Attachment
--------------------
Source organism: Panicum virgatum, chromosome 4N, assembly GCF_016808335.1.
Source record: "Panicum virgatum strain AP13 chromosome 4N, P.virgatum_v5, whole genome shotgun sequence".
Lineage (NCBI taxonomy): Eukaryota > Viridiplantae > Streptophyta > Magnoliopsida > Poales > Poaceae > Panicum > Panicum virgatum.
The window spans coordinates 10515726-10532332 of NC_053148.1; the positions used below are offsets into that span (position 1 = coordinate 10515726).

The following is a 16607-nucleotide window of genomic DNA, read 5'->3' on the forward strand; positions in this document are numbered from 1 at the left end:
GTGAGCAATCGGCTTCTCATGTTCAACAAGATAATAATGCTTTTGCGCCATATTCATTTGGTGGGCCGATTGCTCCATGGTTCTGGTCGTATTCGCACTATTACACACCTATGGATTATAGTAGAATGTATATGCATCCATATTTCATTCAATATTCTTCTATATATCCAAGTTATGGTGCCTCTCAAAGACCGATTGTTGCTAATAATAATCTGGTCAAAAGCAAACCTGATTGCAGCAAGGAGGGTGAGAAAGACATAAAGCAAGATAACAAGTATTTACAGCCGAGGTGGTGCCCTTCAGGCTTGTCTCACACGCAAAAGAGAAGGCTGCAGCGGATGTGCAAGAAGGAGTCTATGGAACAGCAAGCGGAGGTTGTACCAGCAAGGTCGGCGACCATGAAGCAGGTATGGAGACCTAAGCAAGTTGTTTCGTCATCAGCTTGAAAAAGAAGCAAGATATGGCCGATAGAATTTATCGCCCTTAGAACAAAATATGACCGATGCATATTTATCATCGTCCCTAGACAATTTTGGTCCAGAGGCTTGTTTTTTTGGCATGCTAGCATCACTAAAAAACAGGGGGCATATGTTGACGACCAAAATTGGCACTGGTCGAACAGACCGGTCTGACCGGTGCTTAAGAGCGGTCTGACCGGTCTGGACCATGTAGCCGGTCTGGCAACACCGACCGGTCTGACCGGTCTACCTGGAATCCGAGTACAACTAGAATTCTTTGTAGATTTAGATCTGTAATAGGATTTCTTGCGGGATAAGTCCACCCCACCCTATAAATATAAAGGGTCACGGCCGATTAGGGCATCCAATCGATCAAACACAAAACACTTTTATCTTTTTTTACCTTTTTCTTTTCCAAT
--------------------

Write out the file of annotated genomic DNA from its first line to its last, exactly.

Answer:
Source organism: Panicum virgatum, chromosome 4N, assembly GCF_016808335.1.
Source record: "Panicum virgatum strain AP13 chromosome 4N, P.virgatum_v5, whole genome shotgun sequence".
Lineage (NCBI taxonomy): Eukaryota > Viridiplantae > Streptophyta > Magnoliopsida > Poales > Poaceae > Panicum > Panicum virgatum.
The window spans coordinates 10515726-10532332 of NC_053148.1; the positions used below are offsets into that span (position 1 = coordinate 10515726).

The following is a 16607-nucleotide window of genomic DNA, read 5'->3' on the forward strand; positions in this document are numbered from 1 at the left end:
GTGAGCAATCGGCTTCTCATGTTCAACAAGATAATAATGCTTTTGCGCCATATTCATTTGGTGGGCCGATTGCTCCATGGTTCTGGTCGTATTCGCACTATTACACACCTATGGATTATAGTAGAATGTATATGCATCCATATTTCATTCAATATTCTTCTATATATCCAAGTTATGGTGCCTCTCAAAGACCGATTGTTGCTAATAATAATCTGGTCAAAAGCAAACCTGATTGCAGCAAGGAGGGTGAGAAAGACATAAAGCAAGATAACAAGTATTTACAGCCGAGGTGGTGCCCTTCAGGCTTGTCTCACACGCAAAAGAGAAGGCTGCAGCGGATGTGCAAGAAGGAGTCTATGGAACAGCAAGCGGAGGTTGTACCAGCAAGGTCGGCGACCATGAAGCAGGTATGGAGACCTAAGCAAGTTGTTTCGTCATCAGCTTGAAAAAGAAGCAAGATATGGCCGATAGAATTTATCGCCCTTAGAACAAAATATGACCGATGCATATTTATCATCGTCCCTAGACAATTTTGGTCCAGAGGCTTGTTTTTTTGGCATGCTAGCATCACTAAAAAACAGGGGGCATATGTTGACGACCAAAATTGGCACTGGTCGAACAGACCGGTCTGACCGGTGCTTAAGAGCGGTCTGACCGGTCTGGACCATGTAGCCGGTCTGGCAACACCGACCGGTCTGACCGGTCTACCTGGAATCCGAGTACAACTAGAATTCTTTGTAGATTTAGATCTGTAATAGGATTTCTTGCGGGATAAGTCCACCCCACCCTATAAATATAAAGGGTCACGGCCGATTAGGGCATCCAATCGATCAAACACAAAACACTTTTATCTTTTTTTACCTTTTTCTTTTCCAAT